Anyhow, back to the review. The pages are xiv + 338. Aside from the oddity of the laser-printing of the text, the font is nice and the paper is good, matte, not glossy (there is no mention as to its being acid-free, so it’s probably not). The book is roughly 5.75 x 8.75 x 1″ (14.5 x 22.5 x 2.5 cm), so it’s a comfortable enough one-hand book, though the glued binding is a bit tight for that to be truly comfortable. Following the usual front matter and Introduction, the book is divided into two parts. Part 1, “The Historical, Monastic, Scriptural, and Liturgical Background of St. Symeon the New Theologian,” is composed of the chapters “Symeon the New Theologian in the Context of the Studite Monastic Tradition,” “Symeon and Holy Scripture,” “Symeon and Divine Worship,” and “The Influence of Symeon the Studite on Symeon the New Theologian.” Part 2, “St. Symeon the New Theologian and the Patristic Tradition of the Orthodox Church” is composed of the chapters “Symeon and the Cycle of His Daily Reading,” “Triadological Polemic in Symeon’s Writings,” “Symeon’s Theology as Based on That of the Church Fathers,” “The Patristic Basis of Symeon’s Anthropology,” “The Patristic Background of Symeon’s Eccleisiology,” and “Some Aspects of Symeon’s Asceticism and Mysticism with Patristic Parallels.” This is followed by a General Conclusion in two parts, “Mysticism and Tradition: Symeon and His Place in the Orthodox Church,” and “Symeon’s Afterlife in Orthodox Tradition.” There then follow a very helpful Bibliography arranged by subject (The Writings of St Symeon the New Theologian; The Writings of St Symeon the Studite; The Life of St Symeon the New Theologian; Patristic Writings; English Translations of Patristic Writings Used in the Present Study; Hagiographical, Historical, and Canonical Sources; Liturgical Texts; Other Primary Sources; Secondary Literature), an Index of Greek Words, and a General Index. As one can see, the subject of St Symeon and Orthodox Tradition is, even in the outline of the contents, thoroughly covered. Numerous quotations of St Symeon’s writings and other Patristic writings appear in English throughout the text, most in Bishop Hilarion’s own renderings, it seems. Most of St Symeon’s writings have not appeared in English, though the majority are in French (with a facing critical text, in the excellent Sources Chrétiennes series), yet some of the writings excerpted in translation by Bishop Hilarion are unpublished, having been compiled from manuscripts. So, we have perhaps the best representation of St Symeon’s work available to us in English here in Bishop Hilarion’s work, an introduction to St Symeon’s life and spiritual instruction, for that is surely what his writings are. In fact, I think this book makes a fine general introduction to the subject of Orthodox “mysticism”, so-called, which is really simply Orthodox prayer, properly done with a foundation in Tradition, in an ascetical lifestyle, and with a humble heart.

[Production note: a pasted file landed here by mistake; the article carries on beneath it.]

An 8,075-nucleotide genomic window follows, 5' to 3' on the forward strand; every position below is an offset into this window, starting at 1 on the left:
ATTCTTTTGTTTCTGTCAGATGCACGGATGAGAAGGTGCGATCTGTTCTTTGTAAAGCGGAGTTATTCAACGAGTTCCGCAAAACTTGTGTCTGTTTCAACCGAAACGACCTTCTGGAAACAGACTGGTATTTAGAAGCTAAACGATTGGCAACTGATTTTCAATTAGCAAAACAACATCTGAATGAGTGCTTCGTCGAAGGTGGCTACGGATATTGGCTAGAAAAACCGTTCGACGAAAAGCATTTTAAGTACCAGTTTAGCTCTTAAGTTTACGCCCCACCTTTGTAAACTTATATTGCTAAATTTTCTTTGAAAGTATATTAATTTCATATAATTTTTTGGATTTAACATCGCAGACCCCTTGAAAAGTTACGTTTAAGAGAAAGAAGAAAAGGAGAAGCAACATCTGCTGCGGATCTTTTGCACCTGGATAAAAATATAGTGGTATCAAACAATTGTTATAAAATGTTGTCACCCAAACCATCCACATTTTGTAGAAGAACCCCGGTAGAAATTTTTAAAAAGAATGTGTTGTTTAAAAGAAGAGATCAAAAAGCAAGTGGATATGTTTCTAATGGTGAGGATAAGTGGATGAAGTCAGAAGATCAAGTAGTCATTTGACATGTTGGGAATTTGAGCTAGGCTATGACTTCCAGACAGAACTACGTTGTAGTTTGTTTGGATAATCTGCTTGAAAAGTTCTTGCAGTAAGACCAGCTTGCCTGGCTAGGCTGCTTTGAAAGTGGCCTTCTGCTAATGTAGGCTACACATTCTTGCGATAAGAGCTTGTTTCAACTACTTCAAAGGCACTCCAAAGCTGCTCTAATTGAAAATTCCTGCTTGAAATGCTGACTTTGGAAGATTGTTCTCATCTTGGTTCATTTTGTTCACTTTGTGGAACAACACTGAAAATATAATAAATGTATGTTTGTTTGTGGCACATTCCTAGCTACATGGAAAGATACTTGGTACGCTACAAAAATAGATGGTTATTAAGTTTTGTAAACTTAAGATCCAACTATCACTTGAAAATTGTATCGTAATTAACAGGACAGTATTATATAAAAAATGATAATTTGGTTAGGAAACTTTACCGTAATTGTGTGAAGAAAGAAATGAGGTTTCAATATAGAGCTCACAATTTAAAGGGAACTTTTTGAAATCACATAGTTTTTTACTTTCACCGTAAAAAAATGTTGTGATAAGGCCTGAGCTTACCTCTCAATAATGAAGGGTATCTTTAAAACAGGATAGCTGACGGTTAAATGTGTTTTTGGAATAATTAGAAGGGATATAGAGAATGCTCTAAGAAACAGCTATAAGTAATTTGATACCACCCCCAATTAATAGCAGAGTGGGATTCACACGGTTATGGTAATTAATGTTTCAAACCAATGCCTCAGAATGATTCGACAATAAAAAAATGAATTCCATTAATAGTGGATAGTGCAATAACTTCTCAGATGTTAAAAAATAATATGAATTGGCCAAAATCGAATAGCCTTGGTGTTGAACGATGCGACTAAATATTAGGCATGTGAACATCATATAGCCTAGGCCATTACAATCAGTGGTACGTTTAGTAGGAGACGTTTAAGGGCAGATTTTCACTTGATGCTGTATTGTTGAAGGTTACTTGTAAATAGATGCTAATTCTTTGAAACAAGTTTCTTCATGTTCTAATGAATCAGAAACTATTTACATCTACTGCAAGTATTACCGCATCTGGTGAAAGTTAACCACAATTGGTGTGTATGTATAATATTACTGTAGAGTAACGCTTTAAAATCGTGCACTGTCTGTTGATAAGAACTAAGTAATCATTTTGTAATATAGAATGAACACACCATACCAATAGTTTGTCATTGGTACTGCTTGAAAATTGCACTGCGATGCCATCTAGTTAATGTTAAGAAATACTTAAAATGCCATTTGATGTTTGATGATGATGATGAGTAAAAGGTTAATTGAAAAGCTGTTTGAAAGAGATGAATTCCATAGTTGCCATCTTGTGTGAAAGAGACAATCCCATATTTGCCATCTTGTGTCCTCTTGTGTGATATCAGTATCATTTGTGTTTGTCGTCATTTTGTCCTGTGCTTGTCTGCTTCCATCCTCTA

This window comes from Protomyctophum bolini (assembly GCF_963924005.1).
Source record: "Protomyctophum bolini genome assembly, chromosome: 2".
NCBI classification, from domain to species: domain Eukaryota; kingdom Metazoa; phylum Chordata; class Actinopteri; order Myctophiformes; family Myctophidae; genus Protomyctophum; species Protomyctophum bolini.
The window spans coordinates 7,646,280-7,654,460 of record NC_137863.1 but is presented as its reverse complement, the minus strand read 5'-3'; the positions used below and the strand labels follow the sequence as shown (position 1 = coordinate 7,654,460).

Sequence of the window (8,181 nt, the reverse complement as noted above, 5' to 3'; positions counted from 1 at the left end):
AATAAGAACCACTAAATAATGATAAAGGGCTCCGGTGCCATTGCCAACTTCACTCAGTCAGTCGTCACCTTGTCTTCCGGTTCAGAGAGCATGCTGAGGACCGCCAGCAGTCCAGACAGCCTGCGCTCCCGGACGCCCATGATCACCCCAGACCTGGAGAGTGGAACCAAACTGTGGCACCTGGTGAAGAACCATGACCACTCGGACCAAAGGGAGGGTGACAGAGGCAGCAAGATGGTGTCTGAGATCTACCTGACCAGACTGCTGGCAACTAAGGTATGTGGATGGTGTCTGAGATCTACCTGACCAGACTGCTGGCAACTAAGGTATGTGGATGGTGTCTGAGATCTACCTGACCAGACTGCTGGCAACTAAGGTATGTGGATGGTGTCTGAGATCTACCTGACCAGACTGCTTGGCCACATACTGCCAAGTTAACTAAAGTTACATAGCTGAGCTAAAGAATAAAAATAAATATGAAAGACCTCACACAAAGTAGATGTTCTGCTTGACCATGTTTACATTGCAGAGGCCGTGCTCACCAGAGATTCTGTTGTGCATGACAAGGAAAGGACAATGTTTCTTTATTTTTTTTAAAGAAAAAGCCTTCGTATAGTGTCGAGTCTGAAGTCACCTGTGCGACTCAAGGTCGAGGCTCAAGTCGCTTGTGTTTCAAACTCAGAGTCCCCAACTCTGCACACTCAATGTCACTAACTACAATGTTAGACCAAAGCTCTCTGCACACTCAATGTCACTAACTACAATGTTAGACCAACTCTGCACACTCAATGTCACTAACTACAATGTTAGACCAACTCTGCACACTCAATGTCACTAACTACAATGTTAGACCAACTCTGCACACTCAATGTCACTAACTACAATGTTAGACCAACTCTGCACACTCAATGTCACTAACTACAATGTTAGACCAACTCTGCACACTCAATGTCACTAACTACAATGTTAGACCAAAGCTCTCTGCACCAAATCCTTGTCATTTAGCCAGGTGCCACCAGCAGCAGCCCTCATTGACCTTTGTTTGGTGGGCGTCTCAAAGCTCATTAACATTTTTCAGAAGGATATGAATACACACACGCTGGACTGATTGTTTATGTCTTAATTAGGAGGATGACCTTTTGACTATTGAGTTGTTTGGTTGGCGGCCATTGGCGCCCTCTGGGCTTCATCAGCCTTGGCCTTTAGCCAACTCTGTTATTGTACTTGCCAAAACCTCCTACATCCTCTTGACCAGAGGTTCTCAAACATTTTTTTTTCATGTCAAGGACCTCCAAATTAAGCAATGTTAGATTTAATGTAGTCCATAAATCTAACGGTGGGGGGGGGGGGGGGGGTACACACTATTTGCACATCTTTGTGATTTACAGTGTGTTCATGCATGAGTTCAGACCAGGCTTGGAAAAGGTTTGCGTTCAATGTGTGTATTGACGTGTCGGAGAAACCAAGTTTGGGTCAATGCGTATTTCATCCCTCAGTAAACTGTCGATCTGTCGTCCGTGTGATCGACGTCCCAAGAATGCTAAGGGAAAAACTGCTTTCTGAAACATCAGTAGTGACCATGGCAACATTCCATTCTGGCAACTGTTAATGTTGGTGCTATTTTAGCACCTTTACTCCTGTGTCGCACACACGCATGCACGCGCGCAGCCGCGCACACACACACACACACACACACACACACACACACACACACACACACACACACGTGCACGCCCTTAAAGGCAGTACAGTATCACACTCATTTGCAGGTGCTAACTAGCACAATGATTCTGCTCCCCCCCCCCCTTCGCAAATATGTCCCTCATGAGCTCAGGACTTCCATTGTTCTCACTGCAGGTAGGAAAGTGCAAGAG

To gain the full benefits of the discussion in this book, I think the reader should already be familiar at the very least with the vocabulary of theology, prayer, and ascesis in the Eastern Church. While many of the technical terms (theoria, ekstasis, etc) are glossed, most are not described in the kind of detail that would be very helpful for the beginner, which we shouldn’t have expected in a dissertation in any case. But this would not be too much of a problem with a little introduction. (Detailed and easily read book-length introductions on this subject are available in the classic by Vladimir Lossky, The Mystical Theology of the Eastern Church, and in Fr Andrew Louth’s The Origins of the Christian Mystical Tradition [make certain to get the revised edition, 2007, for the important new Afterword from Fr Louth].) On the other hand, the English translation of quotations is helpful for bringing the material to a wider audience, and most of the original Greek texts are available readily enough in the Sources Chrétiennes volumes, so the text is available, though not immediately so on the page. The discussion seldom revolves around philological or textual issues that would require the original, though certain important or interesting phrases are included in the numerous footnotes when appropriate.
In the end, I think this book would be a great introduction to Eastern Orthodox Tradition, St Symeon the New Theologian, and Eastern Orthodox mysticism, all in one. The three are intertwined throughout. Having the focus on a concrete individual, St Symeon, with such a wealth of his relevant writing presented, brings the often abstruse and somewhat technical discussions of Eastern Orthodox Tradition and mysticism back down to earth, showing how these things are actually lived, and in an exemplary way in this particular life of St Symeon. Barring the price, I recommend this book wholeheartedly. As it is, it is far too expensive, and I feel a certain amount of guilt in describing such a great book here in review when it is, I presume, out of the budgetary reach of most of the readers who’d be interested in it. Perhaps the pricing will change in the future to something more affordable, and this book will gain a wider readership. One can hope so, and that it will happen soon, for there are a number of titles in that Oxford series which look more interesting than their price tags look acceptable!